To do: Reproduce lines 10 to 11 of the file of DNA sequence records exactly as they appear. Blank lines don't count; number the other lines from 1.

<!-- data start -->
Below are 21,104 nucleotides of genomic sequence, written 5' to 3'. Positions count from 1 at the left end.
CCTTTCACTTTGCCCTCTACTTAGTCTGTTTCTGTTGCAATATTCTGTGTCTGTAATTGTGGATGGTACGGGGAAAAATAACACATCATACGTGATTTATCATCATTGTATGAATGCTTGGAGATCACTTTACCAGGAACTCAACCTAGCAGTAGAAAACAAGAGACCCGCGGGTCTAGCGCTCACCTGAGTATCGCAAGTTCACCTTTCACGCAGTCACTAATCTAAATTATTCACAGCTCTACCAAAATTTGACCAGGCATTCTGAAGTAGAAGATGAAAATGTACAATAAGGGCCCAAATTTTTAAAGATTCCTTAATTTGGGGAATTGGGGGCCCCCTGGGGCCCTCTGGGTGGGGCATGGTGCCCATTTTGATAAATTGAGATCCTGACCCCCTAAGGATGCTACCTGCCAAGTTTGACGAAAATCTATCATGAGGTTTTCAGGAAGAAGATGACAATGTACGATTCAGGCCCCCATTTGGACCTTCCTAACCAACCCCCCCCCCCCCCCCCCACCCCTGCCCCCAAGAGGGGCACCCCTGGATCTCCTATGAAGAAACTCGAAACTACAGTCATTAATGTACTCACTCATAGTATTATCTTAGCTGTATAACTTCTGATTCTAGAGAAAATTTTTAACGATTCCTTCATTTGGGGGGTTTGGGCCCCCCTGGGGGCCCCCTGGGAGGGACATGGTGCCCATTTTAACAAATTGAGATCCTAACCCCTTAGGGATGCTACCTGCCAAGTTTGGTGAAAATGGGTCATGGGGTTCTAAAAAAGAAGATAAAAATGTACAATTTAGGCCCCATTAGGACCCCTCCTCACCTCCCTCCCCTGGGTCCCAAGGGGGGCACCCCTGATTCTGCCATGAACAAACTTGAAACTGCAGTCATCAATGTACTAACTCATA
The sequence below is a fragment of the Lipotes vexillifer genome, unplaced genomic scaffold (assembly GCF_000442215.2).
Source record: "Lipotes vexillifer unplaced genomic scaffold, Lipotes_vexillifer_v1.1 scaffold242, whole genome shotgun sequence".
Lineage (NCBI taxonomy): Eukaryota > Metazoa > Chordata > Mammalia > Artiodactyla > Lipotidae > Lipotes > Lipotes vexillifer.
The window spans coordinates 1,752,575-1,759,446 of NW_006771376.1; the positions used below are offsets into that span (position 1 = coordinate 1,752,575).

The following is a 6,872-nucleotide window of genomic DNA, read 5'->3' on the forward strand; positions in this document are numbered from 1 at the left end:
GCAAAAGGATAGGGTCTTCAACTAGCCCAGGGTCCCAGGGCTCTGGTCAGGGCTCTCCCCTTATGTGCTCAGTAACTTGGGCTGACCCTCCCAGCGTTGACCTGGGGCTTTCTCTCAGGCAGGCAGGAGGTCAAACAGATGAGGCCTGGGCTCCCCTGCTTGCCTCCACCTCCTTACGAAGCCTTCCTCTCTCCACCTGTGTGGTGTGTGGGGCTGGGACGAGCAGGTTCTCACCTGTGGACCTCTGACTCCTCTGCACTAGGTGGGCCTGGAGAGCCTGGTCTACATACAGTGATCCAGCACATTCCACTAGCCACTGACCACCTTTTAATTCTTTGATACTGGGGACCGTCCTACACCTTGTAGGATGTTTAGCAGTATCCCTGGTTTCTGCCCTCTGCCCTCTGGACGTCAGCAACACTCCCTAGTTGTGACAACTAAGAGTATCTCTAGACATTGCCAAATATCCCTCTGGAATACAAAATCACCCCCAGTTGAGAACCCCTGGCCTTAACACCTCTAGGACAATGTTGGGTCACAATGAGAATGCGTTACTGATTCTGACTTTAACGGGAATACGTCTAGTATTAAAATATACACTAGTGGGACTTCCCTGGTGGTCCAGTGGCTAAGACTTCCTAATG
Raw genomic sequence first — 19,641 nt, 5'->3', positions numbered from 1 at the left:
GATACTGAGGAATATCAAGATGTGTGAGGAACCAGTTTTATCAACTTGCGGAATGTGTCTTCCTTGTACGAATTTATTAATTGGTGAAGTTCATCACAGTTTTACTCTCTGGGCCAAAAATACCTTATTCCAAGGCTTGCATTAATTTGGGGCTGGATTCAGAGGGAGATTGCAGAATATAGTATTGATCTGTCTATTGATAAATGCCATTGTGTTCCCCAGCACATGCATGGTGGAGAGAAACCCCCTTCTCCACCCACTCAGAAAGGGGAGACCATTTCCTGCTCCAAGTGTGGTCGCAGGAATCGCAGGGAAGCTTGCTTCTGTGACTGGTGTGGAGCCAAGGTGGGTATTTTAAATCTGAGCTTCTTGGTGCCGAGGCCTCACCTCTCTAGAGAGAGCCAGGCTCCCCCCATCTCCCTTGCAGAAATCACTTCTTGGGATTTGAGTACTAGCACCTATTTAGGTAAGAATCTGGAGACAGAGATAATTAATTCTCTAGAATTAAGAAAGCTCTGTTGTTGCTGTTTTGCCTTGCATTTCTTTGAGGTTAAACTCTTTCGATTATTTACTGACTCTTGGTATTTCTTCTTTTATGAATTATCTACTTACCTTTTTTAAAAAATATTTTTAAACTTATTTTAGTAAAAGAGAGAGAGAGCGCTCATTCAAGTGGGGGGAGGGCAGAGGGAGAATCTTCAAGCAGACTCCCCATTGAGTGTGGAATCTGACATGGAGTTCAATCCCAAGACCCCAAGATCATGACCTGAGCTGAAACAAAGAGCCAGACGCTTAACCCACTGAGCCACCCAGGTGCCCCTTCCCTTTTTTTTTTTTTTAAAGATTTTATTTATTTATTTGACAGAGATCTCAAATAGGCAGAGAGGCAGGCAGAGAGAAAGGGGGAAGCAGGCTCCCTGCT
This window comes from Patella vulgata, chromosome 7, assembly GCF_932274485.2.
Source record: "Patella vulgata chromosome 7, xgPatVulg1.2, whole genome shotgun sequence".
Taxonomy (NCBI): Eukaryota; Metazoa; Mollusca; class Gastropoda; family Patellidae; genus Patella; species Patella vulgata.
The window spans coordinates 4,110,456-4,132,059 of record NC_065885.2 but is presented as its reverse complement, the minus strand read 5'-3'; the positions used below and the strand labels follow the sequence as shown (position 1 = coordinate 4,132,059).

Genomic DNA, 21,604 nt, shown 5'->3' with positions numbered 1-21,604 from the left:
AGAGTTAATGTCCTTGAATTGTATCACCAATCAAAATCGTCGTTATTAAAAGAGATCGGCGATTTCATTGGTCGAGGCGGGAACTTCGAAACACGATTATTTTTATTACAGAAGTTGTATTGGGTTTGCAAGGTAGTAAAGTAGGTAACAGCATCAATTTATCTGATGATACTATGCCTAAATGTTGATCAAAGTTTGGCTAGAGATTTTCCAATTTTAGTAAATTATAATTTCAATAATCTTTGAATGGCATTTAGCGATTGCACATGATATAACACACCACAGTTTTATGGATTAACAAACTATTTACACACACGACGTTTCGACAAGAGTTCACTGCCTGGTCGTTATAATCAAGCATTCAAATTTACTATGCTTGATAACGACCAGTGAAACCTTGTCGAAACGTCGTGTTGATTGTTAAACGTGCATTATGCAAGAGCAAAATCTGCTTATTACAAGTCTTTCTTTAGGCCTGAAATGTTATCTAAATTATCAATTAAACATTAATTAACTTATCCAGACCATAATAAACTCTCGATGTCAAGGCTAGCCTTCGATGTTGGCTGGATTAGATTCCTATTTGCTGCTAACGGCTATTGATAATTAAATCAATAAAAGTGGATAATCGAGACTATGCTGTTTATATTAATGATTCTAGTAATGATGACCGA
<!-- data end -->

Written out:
GATACTGAGGAATATCAAGATGTGTGAGGAACCAGTTTTATCAACTTGCGGAATGTGTCTTCCTTGTACGAATTTATTAATTGGTGAAGTTCATCACAGTTTTACTCTCTGGGCCAAAAATACCTTATTCCAAGGCTTGCATTAATTTGGGGCTGGATTCAGAGGGAGATTGCAGAATATAGTATTGATCTGTCTATTGATAAATGCCATTGTGTTCCCCAGCACATGCATGGTGGAGAGAAACCCCCTTCTCCACCCACTCAGAAAGGGGAGACCATTTCCTGCTCCAAGTGTGGTCGCAGGAATCGCAGGGAAGCTTGCTTCTGTGACTGGTGTGGAGCCAAGGTGGGTATTTTAAATCTGAGCTTCTTGGTGCCGAGGCCTCACCTCTCTAGAGAGAGCCAGGCTCCCCCCATCTCCCTTGCAGAAATCACTTCTTGGGATTTGAGTACTAGCACCTATTTAGGTAAGAATCTGGAGACAGAGATAATTAATTCTCTAGAATTAAGAAAGCTCTGTTGTTGCTGTTTTGCCTTGCATTTCTTTGAGGTTAAACTCTTTCGATTATTTACTGACTCTTGGTATTTCTTCTTTTATGAATTATCTACTTACCTTTTTTAAAAAATATTTTTAAACTTATTTTAGTAAAAGAGAGAGAGAGCGCTCATTCAAGTGGGGGGAGGGCAGAGGGAGAATCTTCAAGCAGACTCCCCATTGAGTGTGGAATCTGACATGGAGTTCAATCCCAAGACCCCAAGATCATGACCTGAGCTGAAACAAAGAGCCAGACGCTTAACCCACTGAGCCACCCAGGTGCCCCTTCCCTTTTTTTTTTTTTTAAAGATTTTATTTATTTATTTGACAGAGATCTCAAATAGGCAGAGAGGCAGGCAGAGAGAAAGGGGGAAGCAGGCTCCCTGCT
This window comes from Patella vulgata, chromosome 7, assembly GCF_932274485.2.